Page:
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Others may judge the Harper government by what it achieves, or fails to achieve, on the environmental front, with first nations or in making government more accountable. But Stephen Harper judges himself on how well his government manages the economy. In that context, nothing is more important to the Conservatives than trade.

By this time next year, either the Prime Minister will have one major agreement in his pocket and several more in the works, or this administration, by its own accounting, will have failed one of its most crucial tests.

The good news for the Tories is that they may soon clear the first and biggest hurdle. Government sources predict that a signed Canada-European Union Trade Agreement will be in place by February or March.

Some of the terms of that agreement will be contentious. EU businesses will have greater access to Canadian government-procurement contracts, for example. And dairy quotas for European imports will probably be raised, in exchange for increased quotas for Canadian pork exports.

But the deal is likely to be worth the concessions. Despite its problems – and they are legion – the EU remains the world's largest common market, with 500- million people and a collective GDP of $16-trillion.

Improving access to that market is vital to this country's long-term prosperity, which is why provincial governments are reportedly onside. (Negotiators also insist that the deal will clear all 27 European parliaments without difficulty. We'll see.)

The EU agreement is vital to the Harper government's second-most important goal: getting the member nations of the Trans Pacific Partnership to accept Canada's application to join.

The TPP is emerging as a potentially powerful new trade bloc, as the Obama administration seeks to fashion a Pacific economic consortium that could rival China in size and influence.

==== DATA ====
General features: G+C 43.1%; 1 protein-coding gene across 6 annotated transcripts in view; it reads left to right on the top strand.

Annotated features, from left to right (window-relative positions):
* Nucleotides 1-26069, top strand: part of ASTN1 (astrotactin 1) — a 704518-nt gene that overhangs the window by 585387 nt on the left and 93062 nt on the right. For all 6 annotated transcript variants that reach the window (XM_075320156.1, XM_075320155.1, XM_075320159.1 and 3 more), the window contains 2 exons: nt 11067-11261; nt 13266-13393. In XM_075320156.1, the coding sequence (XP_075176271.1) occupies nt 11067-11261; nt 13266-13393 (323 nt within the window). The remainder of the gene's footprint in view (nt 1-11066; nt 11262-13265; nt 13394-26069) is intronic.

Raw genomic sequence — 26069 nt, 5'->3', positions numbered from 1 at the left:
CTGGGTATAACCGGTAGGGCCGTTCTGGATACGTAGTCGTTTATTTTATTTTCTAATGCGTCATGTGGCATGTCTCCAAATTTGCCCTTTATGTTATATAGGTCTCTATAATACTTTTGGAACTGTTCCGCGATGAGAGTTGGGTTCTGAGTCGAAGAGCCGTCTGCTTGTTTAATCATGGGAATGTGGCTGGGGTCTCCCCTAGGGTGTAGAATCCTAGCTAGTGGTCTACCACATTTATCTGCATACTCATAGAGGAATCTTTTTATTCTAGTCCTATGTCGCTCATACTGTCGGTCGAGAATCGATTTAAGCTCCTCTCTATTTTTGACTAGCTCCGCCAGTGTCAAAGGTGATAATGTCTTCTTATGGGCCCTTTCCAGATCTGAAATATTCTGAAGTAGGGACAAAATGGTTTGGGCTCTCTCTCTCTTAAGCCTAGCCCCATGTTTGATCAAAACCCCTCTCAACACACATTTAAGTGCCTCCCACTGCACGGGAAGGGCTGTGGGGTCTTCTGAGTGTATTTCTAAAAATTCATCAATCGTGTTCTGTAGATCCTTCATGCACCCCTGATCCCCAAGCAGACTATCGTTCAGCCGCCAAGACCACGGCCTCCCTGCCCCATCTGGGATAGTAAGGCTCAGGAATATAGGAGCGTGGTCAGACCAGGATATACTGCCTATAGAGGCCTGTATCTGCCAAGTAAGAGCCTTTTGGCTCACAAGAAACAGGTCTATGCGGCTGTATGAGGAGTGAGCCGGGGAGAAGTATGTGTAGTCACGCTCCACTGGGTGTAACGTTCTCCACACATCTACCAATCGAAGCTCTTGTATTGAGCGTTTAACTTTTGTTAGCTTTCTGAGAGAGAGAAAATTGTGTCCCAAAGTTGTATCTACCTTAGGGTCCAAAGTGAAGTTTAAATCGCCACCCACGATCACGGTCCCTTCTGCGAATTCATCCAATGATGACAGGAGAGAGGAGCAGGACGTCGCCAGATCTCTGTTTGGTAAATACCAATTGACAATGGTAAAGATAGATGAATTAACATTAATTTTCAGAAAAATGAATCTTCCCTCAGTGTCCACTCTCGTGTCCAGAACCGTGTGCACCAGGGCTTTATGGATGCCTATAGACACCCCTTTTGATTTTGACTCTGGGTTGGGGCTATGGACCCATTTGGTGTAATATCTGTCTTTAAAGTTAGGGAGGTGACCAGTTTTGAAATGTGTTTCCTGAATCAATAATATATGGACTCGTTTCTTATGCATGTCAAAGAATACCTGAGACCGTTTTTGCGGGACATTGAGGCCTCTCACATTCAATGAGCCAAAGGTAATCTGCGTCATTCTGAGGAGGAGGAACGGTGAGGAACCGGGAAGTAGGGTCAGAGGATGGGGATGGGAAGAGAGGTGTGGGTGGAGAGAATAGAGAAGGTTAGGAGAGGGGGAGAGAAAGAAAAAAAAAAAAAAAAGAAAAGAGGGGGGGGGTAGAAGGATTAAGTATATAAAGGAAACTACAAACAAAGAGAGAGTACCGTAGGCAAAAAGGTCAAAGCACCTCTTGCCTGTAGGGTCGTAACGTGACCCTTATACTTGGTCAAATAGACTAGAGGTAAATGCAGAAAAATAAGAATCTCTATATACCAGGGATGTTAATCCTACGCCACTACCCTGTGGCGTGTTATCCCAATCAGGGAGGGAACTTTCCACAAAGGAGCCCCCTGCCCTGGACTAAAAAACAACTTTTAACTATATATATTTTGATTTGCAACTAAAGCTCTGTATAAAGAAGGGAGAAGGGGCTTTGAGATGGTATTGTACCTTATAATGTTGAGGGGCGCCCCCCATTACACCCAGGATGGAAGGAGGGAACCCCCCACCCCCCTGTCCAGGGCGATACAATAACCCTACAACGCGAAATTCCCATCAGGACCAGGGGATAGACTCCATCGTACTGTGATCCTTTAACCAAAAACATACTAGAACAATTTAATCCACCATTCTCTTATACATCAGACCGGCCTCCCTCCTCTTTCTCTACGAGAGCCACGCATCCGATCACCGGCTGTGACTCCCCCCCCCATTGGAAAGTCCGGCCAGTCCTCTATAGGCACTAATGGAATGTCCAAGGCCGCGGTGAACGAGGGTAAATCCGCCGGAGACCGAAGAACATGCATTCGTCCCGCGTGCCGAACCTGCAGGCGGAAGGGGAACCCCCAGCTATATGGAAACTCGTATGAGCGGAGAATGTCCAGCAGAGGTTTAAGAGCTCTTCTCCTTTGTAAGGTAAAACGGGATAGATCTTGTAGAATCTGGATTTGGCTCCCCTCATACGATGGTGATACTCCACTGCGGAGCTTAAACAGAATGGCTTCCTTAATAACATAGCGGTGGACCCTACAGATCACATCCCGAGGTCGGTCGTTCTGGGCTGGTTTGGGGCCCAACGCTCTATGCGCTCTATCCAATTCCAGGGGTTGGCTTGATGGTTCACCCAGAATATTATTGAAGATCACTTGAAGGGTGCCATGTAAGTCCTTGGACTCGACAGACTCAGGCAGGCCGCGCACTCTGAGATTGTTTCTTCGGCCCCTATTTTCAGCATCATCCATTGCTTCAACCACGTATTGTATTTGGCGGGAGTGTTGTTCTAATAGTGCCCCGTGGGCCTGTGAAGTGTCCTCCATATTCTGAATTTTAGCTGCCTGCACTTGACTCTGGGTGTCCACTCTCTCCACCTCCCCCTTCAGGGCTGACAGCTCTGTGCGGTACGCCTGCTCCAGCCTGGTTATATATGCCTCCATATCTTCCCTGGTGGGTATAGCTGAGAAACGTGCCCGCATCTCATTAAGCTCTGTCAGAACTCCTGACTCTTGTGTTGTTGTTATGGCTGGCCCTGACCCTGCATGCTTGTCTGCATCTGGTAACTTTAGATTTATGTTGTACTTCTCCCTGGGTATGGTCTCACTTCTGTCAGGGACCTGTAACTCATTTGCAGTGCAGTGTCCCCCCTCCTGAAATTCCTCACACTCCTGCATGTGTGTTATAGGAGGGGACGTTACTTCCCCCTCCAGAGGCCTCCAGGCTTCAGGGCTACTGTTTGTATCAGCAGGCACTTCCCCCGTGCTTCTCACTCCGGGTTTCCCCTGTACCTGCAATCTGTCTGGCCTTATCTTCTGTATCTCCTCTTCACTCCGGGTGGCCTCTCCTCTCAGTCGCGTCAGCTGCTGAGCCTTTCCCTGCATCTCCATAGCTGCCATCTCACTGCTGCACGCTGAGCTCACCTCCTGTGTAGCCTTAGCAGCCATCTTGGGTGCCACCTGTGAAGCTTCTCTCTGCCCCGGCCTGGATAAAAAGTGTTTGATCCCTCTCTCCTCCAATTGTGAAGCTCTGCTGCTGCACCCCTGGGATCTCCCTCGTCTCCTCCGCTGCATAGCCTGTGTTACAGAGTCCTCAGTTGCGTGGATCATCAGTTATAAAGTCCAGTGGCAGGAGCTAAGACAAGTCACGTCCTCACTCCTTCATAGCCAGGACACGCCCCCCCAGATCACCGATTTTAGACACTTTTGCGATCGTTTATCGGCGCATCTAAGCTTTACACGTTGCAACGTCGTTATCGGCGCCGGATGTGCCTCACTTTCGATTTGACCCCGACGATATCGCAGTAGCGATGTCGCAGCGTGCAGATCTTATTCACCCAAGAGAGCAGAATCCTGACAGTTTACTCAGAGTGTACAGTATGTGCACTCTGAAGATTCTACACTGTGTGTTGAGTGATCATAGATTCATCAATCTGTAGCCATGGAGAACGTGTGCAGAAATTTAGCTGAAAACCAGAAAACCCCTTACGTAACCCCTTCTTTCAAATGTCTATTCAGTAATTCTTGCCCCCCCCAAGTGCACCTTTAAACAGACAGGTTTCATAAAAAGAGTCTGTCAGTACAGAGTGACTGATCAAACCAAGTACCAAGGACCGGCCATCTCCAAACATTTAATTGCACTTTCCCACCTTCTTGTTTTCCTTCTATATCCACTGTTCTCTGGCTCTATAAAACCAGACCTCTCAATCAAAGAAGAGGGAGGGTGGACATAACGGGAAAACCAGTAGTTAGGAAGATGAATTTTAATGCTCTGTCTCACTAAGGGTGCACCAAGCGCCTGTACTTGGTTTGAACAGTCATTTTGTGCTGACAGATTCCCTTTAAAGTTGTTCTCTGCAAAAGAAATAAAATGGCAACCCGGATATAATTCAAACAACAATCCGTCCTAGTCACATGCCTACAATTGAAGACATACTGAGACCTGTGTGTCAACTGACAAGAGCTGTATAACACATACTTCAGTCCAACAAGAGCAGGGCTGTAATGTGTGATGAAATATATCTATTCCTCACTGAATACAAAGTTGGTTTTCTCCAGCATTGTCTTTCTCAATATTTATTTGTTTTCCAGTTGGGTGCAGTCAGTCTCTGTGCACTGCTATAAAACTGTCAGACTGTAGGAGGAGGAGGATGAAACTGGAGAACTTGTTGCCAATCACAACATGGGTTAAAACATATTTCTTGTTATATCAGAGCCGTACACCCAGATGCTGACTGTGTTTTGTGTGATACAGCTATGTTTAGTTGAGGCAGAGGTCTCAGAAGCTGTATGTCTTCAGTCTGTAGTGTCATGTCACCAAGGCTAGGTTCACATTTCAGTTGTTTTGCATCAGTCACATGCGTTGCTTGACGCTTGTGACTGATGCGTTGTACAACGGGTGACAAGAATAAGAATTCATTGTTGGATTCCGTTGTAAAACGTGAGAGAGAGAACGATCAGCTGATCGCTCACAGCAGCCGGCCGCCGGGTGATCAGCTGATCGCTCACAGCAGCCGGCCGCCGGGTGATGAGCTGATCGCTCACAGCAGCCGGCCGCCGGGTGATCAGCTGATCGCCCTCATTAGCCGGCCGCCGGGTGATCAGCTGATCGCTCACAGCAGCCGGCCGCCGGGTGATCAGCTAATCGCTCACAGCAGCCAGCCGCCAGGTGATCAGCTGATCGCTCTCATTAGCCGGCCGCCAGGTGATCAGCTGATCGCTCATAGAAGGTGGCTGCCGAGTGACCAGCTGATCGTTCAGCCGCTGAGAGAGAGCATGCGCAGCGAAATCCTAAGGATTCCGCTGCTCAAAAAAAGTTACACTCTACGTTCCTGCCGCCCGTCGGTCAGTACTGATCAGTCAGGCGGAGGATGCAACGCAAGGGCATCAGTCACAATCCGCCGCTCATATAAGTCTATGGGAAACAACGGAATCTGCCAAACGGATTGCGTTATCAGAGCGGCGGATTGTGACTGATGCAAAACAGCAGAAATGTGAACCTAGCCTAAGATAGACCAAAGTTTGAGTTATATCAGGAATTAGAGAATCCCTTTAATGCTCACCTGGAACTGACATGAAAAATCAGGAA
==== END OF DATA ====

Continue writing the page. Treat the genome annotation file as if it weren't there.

Canada wants to be part of the partnership but has been shut out because the Conservative government continues to protect dairy and poultry farmers from foreign competition.

The word is that the Conservatives will use the agriculture provisions of the EU treaty to show the Pacific nations that Canada is willing to be flexible on agricultural subsidies. Maybe it will work; maybe it won't.

If it doesn't, then Mr. Harper will have to make an enormously difficult choice: give up on joining the Trans Pacific Partnership, which would be a severe blow to this country's Pacific aspirations, or scrap supply management, which will enrage the all-powerful dairy lobby.

At the same time, the Harper government is exploring with the Chinese whether there is enough common ground to launch talks on a free-trade agreement, or whether to pursue sectoral negotiations instead.

The Conservatives have already negotiated a Foreign Investment Protection Agreement, or FIPA, as part of their trade negotiations with India. Both countries are waiting until Mr. Harper visits there next year to formally announce it.

As well, International Trade Minister Ed Fast will decide in 2012 whether to restart the stalled trade negotiations with South Korea, or abandon them entirely. Pork producers are anxious to see a deal, since the U.S. and Korea now have one, but concerns over Korean protectionism in the auto sector are holding that agreement back.

Hopes for progress in trade talks with Mercosur, the South American trade bloc, are fading. Argentina, in particular, is more interested in throwing up new barriers to trade than in tearing down existing ones.

But if the Harper government can sign agreements with the EU, China and India, and worm its way into the Pacific Partnership talks, it will be able to claim a robust record in expanding and diversifying trade.

If it can't, then the Conservatives' talk of protecting jobs and expanding overseas business opportunities will have proven to be just that: talk.

By the end of next year, we should know which it is.